In November 1987, Jamaican sprinter Derice Bannock, a top 100m runner and popular town figure, trains one morning with locals for the upcoming Olympic Trial for the 1988 Summer Olympics, which has been a long-time dream of his. He later meets his best friend, Sanka Coffie, a six-time pushcart champion, at the Annual Pushcart Derby, where Sanka hopes to win his record seventh race. During the race, Sanka smart-talks past the others and wins, but is then pushed off the track by a nearby racer and crashes. Later at the Olympic Trial, Derice fails to qualify when a fellow younger runner trips and falls, taking Derice and another runner – who is bald and more muscular – down with him. Derice later complains to the President of the Jamaican Olympic Committee, Mr. Barrington Coolidge, and urges him to allow a restart of the race; Mr. Coolidge says he can’t do that, but urges Derice to consider either boxing or cycling if he wants to get into the Olympics somehow. Dejected, Derice notices a picture on the wall of Coolidge’s office: it is his own father Ben Bannock, who was also a sprinter, standing next to a gold-medal-wearing Caucasian man.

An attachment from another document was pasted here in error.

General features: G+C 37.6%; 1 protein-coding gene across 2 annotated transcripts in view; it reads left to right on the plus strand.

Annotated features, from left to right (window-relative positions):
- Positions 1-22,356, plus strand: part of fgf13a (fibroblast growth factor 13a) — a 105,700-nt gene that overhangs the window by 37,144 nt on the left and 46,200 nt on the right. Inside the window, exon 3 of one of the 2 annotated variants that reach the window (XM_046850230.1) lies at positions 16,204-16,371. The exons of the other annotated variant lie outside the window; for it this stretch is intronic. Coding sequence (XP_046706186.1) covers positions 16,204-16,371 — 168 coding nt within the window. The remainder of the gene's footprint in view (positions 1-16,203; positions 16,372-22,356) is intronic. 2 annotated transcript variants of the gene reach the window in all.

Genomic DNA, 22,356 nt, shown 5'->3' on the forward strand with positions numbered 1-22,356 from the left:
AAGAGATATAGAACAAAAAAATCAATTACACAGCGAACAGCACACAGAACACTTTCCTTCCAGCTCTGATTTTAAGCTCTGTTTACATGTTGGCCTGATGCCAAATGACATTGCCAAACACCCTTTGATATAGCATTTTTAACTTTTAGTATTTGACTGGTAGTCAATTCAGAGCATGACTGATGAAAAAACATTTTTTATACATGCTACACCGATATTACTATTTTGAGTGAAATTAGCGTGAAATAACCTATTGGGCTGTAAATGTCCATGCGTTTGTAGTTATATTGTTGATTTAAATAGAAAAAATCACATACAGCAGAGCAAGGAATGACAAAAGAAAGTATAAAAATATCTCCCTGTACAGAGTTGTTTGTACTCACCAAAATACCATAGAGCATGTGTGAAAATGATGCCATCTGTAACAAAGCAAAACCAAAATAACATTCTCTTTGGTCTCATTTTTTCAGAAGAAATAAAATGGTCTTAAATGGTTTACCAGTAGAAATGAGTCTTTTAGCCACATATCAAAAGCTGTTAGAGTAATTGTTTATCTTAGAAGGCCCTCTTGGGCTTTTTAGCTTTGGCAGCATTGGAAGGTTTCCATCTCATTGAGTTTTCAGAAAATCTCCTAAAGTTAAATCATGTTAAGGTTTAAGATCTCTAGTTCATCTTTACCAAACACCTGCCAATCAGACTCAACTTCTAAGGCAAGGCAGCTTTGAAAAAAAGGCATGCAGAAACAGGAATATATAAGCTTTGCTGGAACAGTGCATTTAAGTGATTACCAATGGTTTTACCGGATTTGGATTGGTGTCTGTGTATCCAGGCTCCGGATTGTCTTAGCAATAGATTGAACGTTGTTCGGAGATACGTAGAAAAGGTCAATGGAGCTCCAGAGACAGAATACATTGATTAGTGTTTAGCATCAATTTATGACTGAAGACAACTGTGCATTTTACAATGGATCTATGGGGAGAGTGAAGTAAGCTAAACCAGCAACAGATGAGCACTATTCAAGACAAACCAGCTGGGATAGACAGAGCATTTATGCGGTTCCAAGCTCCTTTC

Asking Coolidge who the other man in the picture is, he learns that he is Irving “Irv” Blitzer, an old Olympian friend of Ben who had a plan to recruit sprinters to create a Jamaican bobsled team years ago – but that plan didn’t work out. Irving is a two-time American bobsled Gold Medalist at the 1968 Winter Olympics who finished first in two events again during the 1972 Winter Olympics but was disqualified from the latter for cheating and retired in disgrace to Jamaica, where he leads an impoverished life as a bookie. Intrigued at the idea of getting to the Olympics via bobsledding for Jamaica, Derice leaves Coolidge’s office to seek out Blitzer.